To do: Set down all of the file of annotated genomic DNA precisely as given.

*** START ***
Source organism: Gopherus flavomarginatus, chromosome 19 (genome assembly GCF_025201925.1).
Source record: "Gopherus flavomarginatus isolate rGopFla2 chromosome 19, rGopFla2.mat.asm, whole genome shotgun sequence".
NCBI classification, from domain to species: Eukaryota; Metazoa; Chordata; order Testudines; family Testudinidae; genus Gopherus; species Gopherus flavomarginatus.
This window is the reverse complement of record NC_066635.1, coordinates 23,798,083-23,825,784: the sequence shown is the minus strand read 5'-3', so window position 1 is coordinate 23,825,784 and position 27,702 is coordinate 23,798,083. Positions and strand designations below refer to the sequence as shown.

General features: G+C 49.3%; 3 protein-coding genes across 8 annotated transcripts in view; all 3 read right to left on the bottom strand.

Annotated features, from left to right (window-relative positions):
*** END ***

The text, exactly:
Source organism: Gopherus flavomarginatus, chromosome 19 (genome assembly GCF_025201925.1).
Source record: "Gopherus flavomarginatus isolate rGopFla2 chromosome 19, rGopFla2.mat.asm, whole genome shotgun sequence".
NCBI classification, from domain to species: Eukaryota; Metazoa; Chordata; order Testudines; family Testudinidae; genus Gopherus; species Gopherus flavomarginatus.
This window is the reverse complement of record NC_066635.1, coordinates 23,798,083-23,825,784: the sequence shown is the minus strand read 5'-3', so window position 1 is coordinate 23,825,784 and position 27,702 is coordinate 23,798,083. Positions and strand designations below refer to the sequence as shown.

General features: G+C 49.3%; 3 protein-coding genes across 8 annotated transcripts in view; all 3 read right to left on the bottom strand.

Annotated features, from left to right (window-relative positions):